Watching Dodgers Combined No-Hitter Brought About Fond ‘Memories’ For Fernando Valenzuela
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When the Los Angeles Dodgers boarded their plane that was bound for Monterrey, Mexico, they did so with famed left-hander Fernando Valenzuela. But he was included with the traveling contingent for more reason than being the team’s Spanish-language broadcaster.

Valenzuela was tapped to throw out the ceremonial first pitch before the opener of the Mexico Series, and he also represented the Dodgers on promotional stops. So too did Valenzuela’s understudy of sorts and fellow Mexican native, Julio Urias.

Making a return visit all the more exciting and special for Valenzuela was the Dodgers throwing a combined no-hitter in Friday’s game against the San Diego Padres. It was the 23rd no-hitter in franchise history but the first combined no-no.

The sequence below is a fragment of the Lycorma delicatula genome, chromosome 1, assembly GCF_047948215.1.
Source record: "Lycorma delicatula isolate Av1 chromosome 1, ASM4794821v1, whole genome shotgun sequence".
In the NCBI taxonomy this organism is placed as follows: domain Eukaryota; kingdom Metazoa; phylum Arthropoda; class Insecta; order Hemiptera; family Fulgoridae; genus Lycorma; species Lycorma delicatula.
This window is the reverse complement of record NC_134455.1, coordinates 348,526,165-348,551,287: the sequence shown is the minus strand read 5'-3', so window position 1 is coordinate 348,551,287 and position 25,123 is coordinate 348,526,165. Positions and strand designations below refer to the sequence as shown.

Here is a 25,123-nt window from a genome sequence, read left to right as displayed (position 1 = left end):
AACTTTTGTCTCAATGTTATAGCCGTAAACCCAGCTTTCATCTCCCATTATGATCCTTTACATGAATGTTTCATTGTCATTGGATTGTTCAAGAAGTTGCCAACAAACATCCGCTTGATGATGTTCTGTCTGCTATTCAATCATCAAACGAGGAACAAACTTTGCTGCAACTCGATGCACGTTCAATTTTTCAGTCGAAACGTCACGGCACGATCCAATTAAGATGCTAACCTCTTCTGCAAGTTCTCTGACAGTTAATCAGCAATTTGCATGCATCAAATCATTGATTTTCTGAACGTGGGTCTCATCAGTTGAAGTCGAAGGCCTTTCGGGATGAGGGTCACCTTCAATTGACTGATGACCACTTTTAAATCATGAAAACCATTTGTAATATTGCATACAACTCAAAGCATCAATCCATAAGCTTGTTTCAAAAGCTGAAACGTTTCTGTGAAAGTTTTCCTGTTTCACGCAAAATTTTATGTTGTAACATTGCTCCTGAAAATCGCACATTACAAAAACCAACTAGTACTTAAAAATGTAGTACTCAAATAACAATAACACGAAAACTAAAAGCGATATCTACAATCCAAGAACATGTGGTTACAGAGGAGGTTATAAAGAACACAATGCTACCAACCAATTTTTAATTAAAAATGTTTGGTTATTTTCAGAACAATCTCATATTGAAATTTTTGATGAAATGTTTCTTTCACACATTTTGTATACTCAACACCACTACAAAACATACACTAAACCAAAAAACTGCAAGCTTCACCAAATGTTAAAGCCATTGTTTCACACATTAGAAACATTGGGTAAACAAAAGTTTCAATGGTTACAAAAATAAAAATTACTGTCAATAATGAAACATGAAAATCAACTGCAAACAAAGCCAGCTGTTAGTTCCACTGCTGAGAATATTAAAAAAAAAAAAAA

Valenzuela is responsible for the Dodgers’ 17th no-hitter, and watching the 2018 Dodgers make MLB history had the Hall-of-Famer feeling nostalgic, via Ken Gurnick of

“That was great for the Dodgers,” said Valenzuela, who shut down the Cardinals on June 29, 1990. “Good memories from a couple years ago when I had the opportunity to do it. Last night I was thinking just do something, not a hit. I was excited. I think the fans enjoy that. More good memories.”

Valenzuela’s no-hitter came on the same night Oakland Athletics right-hander Dave Stewart threw a no-hitter against the Toronto Blue Jays. It was the first time in the modern baseball era that two no-hitters were pitched on the same day.

Valenzuela went 141-116 with a 3.31 ERA and was a six-time All-Star during his 11-year career with the Dodgers. He pitched in Mexico in 1992 before returning to the Majors for parts of the next five seasons.

In addition to serving as a broadcaster for the Dodgers, Valenzuela is part of the ownership group of the Quintana Roo Tigres of the Mexican Baseball League.